Suspensions rising across school board


By Jenn Watt 

Published March 14, 2019 


Many more suspensions and expulsions were handed out to students in the Trillium Lakelands District School Board in the period between September and January of this school year than during the same period last year, or the year before that. 


The school board received updated numbers at its Feb. 26 meeting from Dave Golden, superintendent of learning, which showed 853 suspensions and expulsions during the five-month period, up from 744 in the same time frame in the previous school year, 2017-2018.

In 2016-2017, for the period from September to January, the number was 523.

There were three expulsions and five mediations out of the 853 occurrences, according to a board highlights document circulated after the meeting.


The increase can be attributed to changing practices in managing unacceptable student behaviour, Larry Hope, director of education told the Times, as well as provincial regulations that require schools to report all one- to three-day suspensions. 

Hope said last year he visited secondary schools, speaking privately with groups of about a dozen students each time, to find out what they were thinking about the education system. 


“Overall, the number one thing that I took from those discussions in our seven secondary schools was that we need to have higher expectations,” he said. 

“… I think what you’re seeing with the numbers is really our school administrators and school staff responding to, first of all, a call for greater, higher expectations but also a call to action to say there are things happening that are unacceptable. And that would likely be why we’ve seen such a jump in particularly the one-day suspensions.”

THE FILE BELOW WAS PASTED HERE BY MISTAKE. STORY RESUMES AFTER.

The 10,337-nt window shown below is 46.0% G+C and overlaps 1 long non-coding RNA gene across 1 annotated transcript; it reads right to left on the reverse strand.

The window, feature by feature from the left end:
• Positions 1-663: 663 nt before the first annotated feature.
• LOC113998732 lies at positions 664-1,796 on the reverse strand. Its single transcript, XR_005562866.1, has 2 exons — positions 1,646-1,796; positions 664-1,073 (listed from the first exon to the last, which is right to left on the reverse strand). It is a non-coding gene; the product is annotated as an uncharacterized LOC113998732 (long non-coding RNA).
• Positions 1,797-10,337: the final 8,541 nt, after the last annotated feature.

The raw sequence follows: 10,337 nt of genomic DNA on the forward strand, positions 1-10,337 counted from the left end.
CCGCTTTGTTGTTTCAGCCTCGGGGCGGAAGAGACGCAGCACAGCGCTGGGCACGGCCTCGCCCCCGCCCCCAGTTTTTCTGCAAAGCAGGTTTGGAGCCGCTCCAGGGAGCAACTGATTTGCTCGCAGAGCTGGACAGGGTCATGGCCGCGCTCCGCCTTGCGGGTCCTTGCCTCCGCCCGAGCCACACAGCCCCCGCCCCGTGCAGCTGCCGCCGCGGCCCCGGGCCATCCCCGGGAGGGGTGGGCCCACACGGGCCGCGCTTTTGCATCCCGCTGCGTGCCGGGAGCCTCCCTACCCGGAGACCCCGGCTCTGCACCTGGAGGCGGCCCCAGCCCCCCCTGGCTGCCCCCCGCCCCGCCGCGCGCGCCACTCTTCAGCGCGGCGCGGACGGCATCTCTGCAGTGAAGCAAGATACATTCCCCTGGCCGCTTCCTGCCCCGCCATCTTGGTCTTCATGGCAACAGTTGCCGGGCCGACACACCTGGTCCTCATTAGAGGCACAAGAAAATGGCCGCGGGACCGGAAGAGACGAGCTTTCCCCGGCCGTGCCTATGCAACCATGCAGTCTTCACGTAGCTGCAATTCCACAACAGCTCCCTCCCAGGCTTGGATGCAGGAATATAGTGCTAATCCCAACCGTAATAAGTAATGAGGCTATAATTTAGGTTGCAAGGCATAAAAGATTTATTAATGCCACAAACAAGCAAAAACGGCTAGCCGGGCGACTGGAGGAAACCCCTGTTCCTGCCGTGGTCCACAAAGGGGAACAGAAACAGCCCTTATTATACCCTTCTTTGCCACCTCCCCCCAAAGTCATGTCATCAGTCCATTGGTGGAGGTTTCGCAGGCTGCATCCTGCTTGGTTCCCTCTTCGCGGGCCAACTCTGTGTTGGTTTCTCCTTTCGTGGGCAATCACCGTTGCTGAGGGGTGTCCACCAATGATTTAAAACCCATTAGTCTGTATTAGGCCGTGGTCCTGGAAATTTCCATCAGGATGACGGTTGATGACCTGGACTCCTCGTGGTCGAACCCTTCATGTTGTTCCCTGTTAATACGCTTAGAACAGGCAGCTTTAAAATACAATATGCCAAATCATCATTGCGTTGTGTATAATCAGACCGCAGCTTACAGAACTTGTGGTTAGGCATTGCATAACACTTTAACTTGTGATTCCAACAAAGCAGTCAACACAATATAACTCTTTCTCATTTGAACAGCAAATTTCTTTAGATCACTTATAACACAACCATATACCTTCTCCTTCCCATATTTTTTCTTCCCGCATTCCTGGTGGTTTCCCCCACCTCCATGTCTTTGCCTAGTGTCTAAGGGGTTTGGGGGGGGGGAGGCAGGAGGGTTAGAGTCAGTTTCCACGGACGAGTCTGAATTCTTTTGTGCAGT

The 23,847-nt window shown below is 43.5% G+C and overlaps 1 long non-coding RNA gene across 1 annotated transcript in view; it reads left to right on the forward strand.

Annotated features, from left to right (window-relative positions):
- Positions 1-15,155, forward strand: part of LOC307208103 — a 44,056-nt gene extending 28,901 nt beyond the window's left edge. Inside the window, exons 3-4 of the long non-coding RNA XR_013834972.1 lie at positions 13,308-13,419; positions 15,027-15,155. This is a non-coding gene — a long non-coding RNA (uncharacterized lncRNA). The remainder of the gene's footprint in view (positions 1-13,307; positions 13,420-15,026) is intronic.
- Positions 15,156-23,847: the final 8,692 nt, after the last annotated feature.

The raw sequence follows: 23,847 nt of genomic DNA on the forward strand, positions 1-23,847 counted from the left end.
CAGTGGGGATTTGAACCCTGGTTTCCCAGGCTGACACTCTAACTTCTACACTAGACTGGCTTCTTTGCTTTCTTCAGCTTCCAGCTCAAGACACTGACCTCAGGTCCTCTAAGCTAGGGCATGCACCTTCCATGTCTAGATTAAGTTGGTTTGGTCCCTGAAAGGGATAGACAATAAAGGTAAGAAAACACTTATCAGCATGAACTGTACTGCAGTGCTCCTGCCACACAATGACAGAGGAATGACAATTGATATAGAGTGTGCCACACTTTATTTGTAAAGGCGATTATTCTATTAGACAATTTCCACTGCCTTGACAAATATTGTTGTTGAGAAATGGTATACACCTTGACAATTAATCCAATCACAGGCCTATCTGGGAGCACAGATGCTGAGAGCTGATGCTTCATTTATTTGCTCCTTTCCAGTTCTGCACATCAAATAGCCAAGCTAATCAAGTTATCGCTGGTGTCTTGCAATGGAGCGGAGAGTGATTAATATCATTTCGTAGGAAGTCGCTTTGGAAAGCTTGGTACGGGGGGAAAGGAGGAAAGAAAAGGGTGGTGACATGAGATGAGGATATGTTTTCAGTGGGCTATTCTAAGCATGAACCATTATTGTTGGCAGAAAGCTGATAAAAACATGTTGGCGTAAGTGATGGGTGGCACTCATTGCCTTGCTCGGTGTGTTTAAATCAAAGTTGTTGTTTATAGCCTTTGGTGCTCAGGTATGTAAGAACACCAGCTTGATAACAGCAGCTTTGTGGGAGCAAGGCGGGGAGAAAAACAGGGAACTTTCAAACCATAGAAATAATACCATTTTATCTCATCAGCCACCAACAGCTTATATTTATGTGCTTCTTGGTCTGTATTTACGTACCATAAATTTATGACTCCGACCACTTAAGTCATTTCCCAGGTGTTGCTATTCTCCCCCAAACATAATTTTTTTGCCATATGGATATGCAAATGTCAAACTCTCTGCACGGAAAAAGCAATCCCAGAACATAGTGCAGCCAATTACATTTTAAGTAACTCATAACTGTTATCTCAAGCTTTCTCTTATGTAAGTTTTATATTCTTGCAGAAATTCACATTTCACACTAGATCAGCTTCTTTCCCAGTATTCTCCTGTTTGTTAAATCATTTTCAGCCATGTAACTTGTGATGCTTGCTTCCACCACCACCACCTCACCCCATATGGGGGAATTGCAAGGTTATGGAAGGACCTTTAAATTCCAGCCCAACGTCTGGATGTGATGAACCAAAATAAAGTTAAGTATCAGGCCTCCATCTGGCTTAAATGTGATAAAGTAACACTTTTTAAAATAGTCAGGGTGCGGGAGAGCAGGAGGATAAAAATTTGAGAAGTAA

The statistics reflect elementary and secondary school students combined.

Of the 853 suspensions and expulsions, 265 were one-day suspensions and 142 were two days. There were 36 students who had two one-day suspensions and eight students had three one-day suspensions. 


Hope said suspensions make a difference with some students, who learn from the experience, and they also ensure a safe environment for staff and other students at the school. 

“Absolutely, it’s about other students in some instances. Particularly when there’s aggression toward staff, we simply can’t have that going on. We just can’t. And I’ve yet to find a parent who says we should accept that kind of behaviour,” he said. 


A plan of action is created for students who are sent home and conversations happen with parents about improving the situation, he said. Hope also listed various resources for parents including support videos, guests brought in to give workshops and lectures, Parents Reaching Out initiatives, and community partners who help in the schools. 

Statistics are not provided by school or geographically to avoid revealing details about specific students, however, details are provided about reasons for suspensions/expulsions board-wide. 


The most common reason for students to be suspended was “conduct injurious [to the] moral tone [of the school],” with 208 during the September to January time frame. The second most common reason was “conduct contrary to code of conduct,” with 174. 

Hope said schools need parents and guardians to help them when student behaviour becomes a problem. 


“We’re not working against moms and dads, we want to work with them,” he said. “Sometimes you have to accept a bump in the [suspension] numbers like we’re seeing right now before we can get at some of the heart of some of the difficulties.”

He emphasized his respect for this group of students, praising their conscientious nature and high level of acceptance. 

“We have many, many wonderful examples of this young generation of students with a social conscience like we’ve never seen before, with a level of acceptance of their peers and others who are unlike them that we’ve never seen before. And I think we should be fiercely proud of that,” he said.

“… Really, the narrative of this story for us is, we can do better for a cohort of our students who need us to help them be better, who need us to help them understand the rules and the expectations and the limitations, in some instances.”

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